RBI duty to protect depositors: Ensure refund of money

RBI duty to protect depositors: Ensure refund of money

The Reserve Bank of India (RBI) unleashes a plethora of measures whenever a bank goes bust. But knee-jerk reactions won’t repair the damage already done. 

Recently, about a dozen of the Punjab and Maharashtra Cooperative Bank (PMC) depositors died unable to stand the shock of the bank’s failure. No better barometer is needed to size the enormity of damage.

The steps RBI took as a sequel to Madhavpura Mercantile Cooperative Bank (MMC) failure in 2001 could not stop further catastrophes — the number of Urban Cooperative Banks (UCBs) fell from 1,926 in 2005 to 1,551 by 2018. 

Reorienting the UCBs’ functioning strictly to their establishment goals and learning lessons from MMC failure would alone have pre-empted the PMC debacle. 

The PMC had apparently followed all the regulations in toto and posed to be a robust banking institution, a role-model for other banks. This UCB started in 1984 as a single branch bank in Mumbai, later became a multi-state bank with   137 branches across seven states - Maharashtra, Delhi, Karnataka, Goa, Gujarat, Andhra Pradesh and Madhya Pradesh.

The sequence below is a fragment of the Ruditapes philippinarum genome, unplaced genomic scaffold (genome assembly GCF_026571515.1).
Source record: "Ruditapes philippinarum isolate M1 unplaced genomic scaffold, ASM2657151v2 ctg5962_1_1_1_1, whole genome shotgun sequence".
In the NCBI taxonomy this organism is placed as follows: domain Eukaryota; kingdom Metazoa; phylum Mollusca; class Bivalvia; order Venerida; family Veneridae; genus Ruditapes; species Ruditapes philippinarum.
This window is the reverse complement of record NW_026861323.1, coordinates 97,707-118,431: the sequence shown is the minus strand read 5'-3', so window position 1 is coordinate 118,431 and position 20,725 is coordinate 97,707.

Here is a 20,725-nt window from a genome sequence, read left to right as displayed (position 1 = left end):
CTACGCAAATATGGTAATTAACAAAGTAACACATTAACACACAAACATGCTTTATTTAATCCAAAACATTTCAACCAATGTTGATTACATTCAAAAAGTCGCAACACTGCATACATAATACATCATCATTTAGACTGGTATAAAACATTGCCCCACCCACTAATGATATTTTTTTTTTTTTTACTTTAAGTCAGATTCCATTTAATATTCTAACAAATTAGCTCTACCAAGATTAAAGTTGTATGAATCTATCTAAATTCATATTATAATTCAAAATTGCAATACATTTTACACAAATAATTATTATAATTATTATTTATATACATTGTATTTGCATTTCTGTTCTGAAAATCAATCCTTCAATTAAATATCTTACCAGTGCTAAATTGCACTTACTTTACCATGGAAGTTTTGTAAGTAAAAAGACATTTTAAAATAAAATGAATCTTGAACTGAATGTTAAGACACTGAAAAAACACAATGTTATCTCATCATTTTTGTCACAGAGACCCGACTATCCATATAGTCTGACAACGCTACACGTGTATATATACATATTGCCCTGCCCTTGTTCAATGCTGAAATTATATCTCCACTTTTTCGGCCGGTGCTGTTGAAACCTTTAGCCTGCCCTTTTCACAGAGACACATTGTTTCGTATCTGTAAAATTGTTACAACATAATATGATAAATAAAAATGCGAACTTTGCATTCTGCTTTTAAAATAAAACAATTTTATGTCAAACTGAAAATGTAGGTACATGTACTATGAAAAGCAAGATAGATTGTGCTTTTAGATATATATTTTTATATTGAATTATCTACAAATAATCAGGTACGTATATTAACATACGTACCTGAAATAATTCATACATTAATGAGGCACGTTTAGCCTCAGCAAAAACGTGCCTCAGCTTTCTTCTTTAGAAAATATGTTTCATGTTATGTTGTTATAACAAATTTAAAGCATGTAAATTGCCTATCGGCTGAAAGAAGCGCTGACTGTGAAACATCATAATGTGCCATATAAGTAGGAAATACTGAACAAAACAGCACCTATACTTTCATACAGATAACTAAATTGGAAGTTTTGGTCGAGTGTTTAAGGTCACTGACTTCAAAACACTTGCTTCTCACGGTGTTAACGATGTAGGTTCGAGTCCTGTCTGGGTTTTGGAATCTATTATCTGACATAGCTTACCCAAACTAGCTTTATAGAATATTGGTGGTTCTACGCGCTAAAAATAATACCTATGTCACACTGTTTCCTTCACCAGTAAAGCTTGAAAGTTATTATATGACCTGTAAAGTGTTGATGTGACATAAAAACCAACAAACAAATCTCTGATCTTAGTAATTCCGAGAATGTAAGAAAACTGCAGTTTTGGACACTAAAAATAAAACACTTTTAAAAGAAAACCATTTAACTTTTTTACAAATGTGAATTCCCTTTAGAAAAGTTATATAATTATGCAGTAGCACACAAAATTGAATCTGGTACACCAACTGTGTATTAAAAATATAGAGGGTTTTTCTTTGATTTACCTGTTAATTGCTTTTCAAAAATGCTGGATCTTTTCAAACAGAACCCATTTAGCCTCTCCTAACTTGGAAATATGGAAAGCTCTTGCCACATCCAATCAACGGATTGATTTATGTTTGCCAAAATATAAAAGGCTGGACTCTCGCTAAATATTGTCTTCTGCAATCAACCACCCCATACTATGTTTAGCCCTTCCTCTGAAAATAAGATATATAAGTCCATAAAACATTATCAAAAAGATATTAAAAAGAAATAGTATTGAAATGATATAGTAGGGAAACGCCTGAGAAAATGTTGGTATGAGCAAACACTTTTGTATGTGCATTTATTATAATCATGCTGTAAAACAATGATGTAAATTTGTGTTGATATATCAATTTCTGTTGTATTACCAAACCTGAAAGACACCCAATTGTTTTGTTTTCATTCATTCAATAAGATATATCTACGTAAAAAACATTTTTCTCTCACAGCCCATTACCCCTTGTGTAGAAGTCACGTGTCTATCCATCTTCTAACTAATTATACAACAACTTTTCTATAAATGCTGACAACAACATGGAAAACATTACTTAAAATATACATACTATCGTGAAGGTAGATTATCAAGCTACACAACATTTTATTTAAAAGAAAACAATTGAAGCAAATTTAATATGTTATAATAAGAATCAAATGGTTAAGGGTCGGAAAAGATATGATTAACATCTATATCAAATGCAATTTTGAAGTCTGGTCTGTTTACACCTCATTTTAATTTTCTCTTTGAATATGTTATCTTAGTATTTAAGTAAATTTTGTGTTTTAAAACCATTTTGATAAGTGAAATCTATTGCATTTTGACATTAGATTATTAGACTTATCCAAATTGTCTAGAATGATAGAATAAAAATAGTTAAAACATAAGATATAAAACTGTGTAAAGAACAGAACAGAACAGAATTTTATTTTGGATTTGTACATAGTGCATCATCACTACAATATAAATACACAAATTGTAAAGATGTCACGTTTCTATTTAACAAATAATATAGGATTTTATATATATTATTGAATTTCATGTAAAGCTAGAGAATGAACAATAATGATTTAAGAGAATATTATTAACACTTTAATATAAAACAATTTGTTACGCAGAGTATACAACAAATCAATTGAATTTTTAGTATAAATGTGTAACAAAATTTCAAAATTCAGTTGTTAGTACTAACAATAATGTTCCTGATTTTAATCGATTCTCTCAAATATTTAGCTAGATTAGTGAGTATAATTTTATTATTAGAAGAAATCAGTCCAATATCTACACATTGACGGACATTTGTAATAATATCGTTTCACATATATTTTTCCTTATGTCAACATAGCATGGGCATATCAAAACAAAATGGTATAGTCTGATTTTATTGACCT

It was one of the country’s top 10 co-operative banks. It maintained a capital adequacy ratio of 12.62% - more than the RBI’s fixed 9%. It has shown high profits (Rs 100 crore last year), and a low net NPA, of 2.19%. Auditors gave an ‘A’ rating to this bank. 

But all the dazzle of the PMC was a window dressing — it came to the fore in the recent RBI inspection following an insider tip-off. More than 70% of the bank’s advances were actually NPAs. The bank advanced to one single group - the promoters of Housing Development and Infrastructure Ltd - a huge amount of Rs 4,635.62 crore – equal to 55% of the bank’s outstanding deposits of Rs 8,383 crore. It helped the swindler through 21,049 fictitious accounts.

The depositors were shocked when the RBI on September 24, issued a notification restricting their withdrawals to Rs 1,000 for six months. Of course, the limit was gradually enhanced to Rs 50,000 from November 5. It is surprising how the UCB could draw wool on the eyes of the mighty RBI and the Government of India and could indulge in such a mammoth fraud. 

 People can’t be blamed for selecting the wrong bank as it is hard to know which type of banking institution among the myriad types around them is safe.

At one level, there has been a valid complaint that the number of commercial bank offices in the country - 1,45,871 (June 2019 figure) - is too few to meet the needs of India, a country with a huge population of 135 crores. That the share of rural branches has come down from a high 58.20% in 1992 to 35.43% now, is another story.

At another level, there are innumerable types of institutions which include SBI and its Associates (with 22,033 branches), nationalised banks (65,493), foreign banks (301), Regional Rural Banks (21,835), local area banks (93), private sector banks (32,083), small finance banks (3,238) and Payment Banks (795); all these are commercial banks.